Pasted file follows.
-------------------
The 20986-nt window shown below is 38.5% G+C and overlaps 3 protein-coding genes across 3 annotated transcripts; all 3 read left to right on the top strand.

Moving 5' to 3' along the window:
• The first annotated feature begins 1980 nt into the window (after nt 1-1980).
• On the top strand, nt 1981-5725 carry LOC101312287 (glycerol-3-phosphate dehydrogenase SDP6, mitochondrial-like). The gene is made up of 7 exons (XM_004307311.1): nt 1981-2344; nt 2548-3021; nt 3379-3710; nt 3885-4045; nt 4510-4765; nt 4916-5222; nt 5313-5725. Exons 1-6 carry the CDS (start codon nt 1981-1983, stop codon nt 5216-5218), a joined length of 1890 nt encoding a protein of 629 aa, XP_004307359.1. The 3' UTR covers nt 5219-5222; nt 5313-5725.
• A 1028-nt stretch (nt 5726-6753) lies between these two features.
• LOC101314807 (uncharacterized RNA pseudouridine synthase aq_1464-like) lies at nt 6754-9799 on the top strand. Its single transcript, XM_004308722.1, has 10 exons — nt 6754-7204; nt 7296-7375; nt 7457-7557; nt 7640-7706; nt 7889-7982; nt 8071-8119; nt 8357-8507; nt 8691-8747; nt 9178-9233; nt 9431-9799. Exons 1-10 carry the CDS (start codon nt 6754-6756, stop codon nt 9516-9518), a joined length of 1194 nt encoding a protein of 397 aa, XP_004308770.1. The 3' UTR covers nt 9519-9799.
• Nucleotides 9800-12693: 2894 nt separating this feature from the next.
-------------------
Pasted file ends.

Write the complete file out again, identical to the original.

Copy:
The 20986-nt window shown below is 38.5% G+C and overlaps 3 protein-coding genes across 3 annotated transcripts; all 3 read left to right on the top strand.

Moving 5' to 3' along the window:
• The first annotated feature begins 1980 nt into the window (after nt 1-1980).
• On the top strand, nt 1981-5725 carry LOC101312287 (glycerol-3-phosphate dehydrogenase SDP6, mitochondrial-like). The gene is made up of 7 exons (XM_004307311.1): nt 1981-2344; nt 2548-3021; nt 3379-3710; nt 3885-4045; nt 4510-4765; nt 4916-5222; nt 5313-5725. Exons 1-6 carry the CDS (start codon nt 1981-1983, stop codon nt 5216-5218), a joined length of 1890 nt encoding a protein of 629 aa, XP_004307359.1. The 3' UTR covers nt 5219-5222; nt 5313-5725.
• A 1028-nt stretch (nt 5726-6753) lies between these two features.
• LOC101314807 (uncharacterized RNA pseudouridine synthase aq_1464-like) lies at nt 6754-9799 on the top strand. Its single transcript, XM_004308722.1, has 10 exons — nt 6754-7204; nt 7296-7375; nt 7457-7557; nt 7640-7706; nt 7889-7982; nt 8071-8119; nt 8357-8507; nt 8691-8747; nt 9178-9233; nt 9431-9799. Exons 1-10 carry the CDS (start codon nt 6754-6756, stop codon nt 9516-9518), a joined length of 1194 nt encoding a protein of 397 aa, XP_004308770.1. The 3' UTR covers nt 9519-9799.
• Nucleotides 9800-12693: 2894 nt separating this feature from the next.